Australian Dictionary of Biography

  • Tip: searches only the name field
  • Tip: Use double quotes to search for a phrase

Cultural Advice

Aboriginal and Torres Strait Islander people should be aware that this website contains names, images, and voices of deceased persons.

In addition, some articles contain terms or views that were acceptable within mainstream Australian culture in the period in which they were written, but may no longer be considered appropriate.

These articles do not necessarily reflect the views of The Australian National University.

Older articles are being reviewed with a view to bringing them into line with contemporary values but the original text will remain available for historical context.

James Coulter (1832–1907)

by Stefan Petrow

This article was published:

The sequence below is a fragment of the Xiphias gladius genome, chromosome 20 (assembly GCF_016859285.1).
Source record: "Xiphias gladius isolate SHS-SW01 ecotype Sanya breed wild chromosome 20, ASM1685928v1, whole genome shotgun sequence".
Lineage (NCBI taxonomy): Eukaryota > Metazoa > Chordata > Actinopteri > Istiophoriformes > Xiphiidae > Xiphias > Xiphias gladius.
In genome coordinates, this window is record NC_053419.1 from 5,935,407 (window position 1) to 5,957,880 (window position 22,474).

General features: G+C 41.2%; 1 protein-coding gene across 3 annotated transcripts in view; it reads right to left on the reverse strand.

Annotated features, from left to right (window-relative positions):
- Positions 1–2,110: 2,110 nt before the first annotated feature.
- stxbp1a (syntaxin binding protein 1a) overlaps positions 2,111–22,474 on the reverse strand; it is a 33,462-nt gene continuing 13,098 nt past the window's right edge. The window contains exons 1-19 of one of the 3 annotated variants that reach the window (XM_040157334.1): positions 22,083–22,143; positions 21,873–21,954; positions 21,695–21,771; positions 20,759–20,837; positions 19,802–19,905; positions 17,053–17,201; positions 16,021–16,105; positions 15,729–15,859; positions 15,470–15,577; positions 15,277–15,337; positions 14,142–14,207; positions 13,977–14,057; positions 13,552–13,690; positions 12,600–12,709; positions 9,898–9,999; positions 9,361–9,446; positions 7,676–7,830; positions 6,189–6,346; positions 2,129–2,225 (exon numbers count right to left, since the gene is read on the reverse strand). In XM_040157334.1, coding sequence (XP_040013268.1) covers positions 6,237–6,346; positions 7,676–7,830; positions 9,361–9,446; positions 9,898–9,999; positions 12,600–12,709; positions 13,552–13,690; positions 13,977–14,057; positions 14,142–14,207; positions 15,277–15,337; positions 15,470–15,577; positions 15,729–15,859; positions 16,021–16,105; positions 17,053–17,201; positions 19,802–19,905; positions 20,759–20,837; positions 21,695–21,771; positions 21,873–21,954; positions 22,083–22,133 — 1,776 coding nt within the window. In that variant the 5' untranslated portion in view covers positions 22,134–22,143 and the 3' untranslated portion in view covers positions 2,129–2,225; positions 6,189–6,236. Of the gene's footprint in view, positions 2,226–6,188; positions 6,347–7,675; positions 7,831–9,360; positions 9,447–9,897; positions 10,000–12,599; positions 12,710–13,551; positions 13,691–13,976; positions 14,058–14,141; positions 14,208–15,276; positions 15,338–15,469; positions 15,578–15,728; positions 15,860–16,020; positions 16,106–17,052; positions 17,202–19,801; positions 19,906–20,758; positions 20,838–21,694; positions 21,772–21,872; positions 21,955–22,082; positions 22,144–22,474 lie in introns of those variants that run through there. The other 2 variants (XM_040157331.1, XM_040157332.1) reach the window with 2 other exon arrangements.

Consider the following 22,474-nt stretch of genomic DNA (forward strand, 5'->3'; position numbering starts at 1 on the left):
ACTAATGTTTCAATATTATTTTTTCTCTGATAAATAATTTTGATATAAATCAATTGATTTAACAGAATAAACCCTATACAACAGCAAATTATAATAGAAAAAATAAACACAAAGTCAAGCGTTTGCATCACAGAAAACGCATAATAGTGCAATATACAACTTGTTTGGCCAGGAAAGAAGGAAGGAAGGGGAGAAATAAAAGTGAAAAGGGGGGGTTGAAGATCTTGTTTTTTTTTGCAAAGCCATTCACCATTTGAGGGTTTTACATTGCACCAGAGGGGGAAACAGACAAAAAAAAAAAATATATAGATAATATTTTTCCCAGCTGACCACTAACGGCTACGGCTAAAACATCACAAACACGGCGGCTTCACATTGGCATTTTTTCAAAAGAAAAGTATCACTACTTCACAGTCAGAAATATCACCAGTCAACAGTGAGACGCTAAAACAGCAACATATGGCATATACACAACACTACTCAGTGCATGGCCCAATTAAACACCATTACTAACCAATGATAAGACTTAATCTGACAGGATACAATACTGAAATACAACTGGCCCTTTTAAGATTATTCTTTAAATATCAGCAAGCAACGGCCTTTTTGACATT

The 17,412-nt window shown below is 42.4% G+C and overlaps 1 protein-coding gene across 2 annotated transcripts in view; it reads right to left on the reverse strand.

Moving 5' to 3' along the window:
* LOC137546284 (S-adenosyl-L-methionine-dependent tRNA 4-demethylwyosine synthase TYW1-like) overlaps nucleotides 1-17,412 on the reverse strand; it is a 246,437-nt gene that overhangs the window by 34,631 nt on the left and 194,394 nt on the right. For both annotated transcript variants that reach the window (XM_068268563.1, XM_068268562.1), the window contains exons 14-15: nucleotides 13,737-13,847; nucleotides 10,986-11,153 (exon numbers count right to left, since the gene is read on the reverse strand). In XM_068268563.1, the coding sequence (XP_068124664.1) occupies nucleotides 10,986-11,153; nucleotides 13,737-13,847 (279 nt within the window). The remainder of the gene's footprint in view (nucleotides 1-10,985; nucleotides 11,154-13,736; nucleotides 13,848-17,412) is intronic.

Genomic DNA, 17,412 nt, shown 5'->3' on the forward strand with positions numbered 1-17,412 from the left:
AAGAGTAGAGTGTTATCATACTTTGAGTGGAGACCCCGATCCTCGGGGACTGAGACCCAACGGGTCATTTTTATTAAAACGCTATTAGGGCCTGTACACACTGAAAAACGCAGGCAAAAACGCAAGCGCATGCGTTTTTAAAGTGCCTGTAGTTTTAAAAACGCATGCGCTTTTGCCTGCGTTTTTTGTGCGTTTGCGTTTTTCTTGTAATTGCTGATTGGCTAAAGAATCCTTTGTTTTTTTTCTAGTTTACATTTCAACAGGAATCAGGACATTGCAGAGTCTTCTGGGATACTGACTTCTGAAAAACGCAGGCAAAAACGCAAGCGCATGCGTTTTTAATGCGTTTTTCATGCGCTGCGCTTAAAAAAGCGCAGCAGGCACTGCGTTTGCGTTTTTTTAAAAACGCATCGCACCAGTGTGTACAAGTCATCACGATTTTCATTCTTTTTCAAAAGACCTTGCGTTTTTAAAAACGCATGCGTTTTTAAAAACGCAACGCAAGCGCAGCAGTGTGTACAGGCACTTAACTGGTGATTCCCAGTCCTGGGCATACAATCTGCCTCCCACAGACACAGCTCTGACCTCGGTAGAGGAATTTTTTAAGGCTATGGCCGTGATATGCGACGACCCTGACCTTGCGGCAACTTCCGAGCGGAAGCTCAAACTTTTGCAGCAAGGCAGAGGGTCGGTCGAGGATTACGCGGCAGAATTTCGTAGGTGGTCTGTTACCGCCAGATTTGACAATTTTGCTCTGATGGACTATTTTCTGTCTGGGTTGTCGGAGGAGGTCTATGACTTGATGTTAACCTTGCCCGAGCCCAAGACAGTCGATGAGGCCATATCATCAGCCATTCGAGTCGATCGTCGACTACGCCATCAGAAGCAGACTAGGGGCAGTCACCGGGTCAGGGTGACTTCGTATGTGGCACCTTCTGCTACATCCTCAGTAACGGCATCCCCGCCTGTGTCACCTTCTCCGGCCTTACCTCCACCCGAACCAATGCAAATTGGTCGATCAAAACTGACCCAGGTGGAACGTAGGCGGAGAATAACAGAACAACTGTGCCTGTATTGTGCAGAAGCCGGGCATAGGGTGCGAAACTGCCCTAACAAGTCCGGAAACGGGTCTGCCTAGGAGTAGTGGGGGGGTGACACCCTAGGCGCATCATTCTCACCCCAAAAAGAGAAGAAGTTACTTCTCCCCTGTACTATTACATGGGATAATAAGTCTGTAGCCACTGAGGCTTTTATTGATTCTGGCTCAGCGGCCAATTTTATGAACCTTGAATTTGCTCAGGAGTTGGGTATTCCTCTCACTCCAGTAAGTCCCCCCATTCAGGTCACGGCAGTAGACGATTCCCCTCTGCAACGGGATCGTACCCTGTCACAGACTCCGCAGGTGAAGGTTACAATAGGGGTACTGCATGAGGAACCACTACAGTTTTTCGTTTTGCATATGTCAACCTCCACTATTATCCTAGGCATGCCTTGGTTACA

James Coulter (1832-1907), municipal police superintendent, was born on 6 September 1832 at Kincon, and baptized in the Church of Ireland parish of Ballysakeery, County Mayo, Ireland, son of Robert Coulter, police officer, and his wife Elizabeth. After 'a good, useful, practical education', James joined the Royal Irish Constabulary on 12 July 1852 and was described as 5 ft 8¼ ins (173 cm) in height. He served in County Cork as correspondent and finance clerk until October 1857 when he resigned, with testimonials praising his intelligence, sobriety, diligence and trustworthiness, and left for Victoria. Soon he moved to Launceston, Tasmania, where he became sub-inspector of police in March 1858. In 1861 he was appointed bench clerk, gaining an intimate knowledge of the criminal laws. He was also first lieutenant of the Volunteer Rifle Corps, distinguishing himself by his thorough knowledge of military drill and 'firm, quiet and gentlemanly demeanour'.